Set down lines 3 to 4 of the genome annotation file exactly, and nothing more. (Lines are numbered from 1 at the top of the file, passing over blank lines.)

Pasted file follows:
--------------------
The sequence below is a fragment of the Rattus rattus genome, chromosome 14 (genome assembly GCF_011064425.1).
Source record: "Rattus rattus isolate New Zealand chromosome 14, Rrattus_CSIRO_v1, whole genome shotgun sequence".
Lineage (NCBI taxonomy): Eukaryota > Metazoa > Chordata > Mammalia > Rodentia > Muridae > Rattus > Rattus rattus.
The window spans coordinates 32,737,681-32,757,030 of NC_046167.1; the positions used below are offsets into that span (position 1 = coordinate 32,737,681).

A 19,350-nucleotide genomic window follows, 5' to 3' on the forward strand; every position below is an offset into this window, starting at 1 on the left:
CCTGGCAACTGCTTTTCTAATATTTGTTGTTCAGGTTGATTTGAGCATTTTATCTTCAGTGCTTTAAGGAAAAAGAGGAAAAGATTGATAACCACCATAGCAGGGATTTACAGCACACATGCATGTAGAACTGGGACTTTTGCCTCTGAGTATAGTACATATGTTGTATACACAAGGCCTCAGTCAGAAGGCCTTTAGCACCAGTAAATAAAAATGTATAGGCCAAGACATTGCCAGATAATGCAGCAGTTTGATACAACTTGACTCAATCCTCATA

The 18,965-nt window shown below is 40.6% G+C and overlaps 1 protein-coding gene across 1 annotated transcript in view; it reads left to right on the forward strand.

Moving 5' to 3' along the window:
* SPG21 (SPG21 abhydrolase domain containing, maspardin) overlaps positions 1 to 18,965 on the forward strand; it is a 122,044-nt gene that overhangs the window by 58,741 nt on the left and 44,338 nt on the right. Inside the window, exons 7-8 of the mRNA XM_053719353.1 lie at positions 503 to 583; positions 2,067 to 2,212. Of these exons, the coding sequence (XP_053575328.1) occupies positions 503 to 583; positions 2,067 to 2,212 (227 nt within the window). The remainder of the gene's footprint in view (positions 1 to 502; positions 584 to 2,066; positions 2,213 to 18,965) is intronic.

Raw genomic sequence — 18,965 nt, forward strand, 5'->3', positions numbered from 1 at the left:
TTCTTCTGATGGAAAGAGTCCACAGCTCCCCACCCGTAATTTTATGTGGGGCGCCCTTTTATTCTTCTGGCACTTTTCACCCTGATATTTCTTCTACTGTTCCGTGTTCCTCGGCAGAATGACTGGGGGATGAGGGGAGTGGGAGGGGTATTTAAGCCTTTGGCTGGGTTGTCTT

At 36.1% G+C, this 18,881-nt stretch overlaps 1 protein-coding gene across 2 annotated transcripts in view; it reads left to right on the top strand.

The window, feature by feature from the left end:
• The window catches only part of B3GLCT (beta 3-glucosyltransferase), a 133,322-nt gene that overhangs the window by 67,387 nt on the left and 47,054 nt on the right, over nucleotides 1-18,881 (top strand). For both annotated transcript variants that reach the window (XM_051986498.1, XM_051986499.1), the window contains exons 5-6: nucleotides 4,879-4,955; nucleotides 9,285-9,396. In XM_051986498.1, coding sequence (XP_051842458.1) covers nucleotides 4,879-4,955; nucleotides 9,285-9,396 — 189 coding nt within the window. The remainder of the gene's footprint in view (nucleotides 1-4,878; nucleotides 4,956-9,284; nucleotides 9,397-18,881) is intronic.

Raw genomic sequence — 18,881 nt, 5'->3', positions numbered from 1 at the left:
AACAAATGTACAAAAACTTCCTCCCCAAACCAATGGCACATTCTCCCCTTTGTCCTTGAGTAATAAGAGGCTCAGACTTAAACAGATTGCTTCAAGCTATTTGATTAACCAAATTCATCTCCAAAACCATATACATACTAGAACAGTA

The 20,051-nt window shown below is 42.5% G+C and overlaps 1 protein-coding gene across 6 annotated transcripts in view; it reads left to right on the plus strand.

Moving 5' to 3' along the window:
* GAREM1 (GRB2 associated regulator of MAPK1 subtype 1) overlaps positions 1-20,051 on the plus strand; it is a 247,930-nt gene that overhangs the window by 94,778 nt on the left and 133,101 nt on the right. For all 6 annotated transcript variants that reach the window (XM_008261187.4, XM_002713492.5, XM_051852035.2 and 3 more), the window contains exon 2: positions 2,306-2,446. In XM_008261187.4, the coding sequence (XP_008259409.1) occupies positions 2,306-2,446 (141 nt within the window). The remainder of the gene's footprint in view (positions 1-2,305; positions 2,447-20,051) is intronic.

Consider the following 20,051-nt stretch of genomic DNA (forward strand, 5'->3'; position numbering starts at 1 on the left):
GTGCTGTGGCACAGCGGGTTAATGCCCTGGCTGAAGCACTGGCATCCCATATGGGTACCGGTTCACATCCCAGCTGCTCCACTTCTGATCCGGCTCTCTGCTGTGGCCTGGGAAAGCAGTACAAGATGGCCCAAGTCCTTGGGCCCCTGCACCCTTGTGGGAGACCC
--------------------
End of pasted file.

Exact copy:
Lineage (NCBI taxonomy): Eukaryota > Metazoa > Chordata > Mammalia > Rodentia > Muridae > Rattus > Rattus rattus.
The window spans coordinates 32,737,681-32,757,030 of NC_046167.1; the positions used below are offsets into that span (position 1 = coordinate 32,737,681).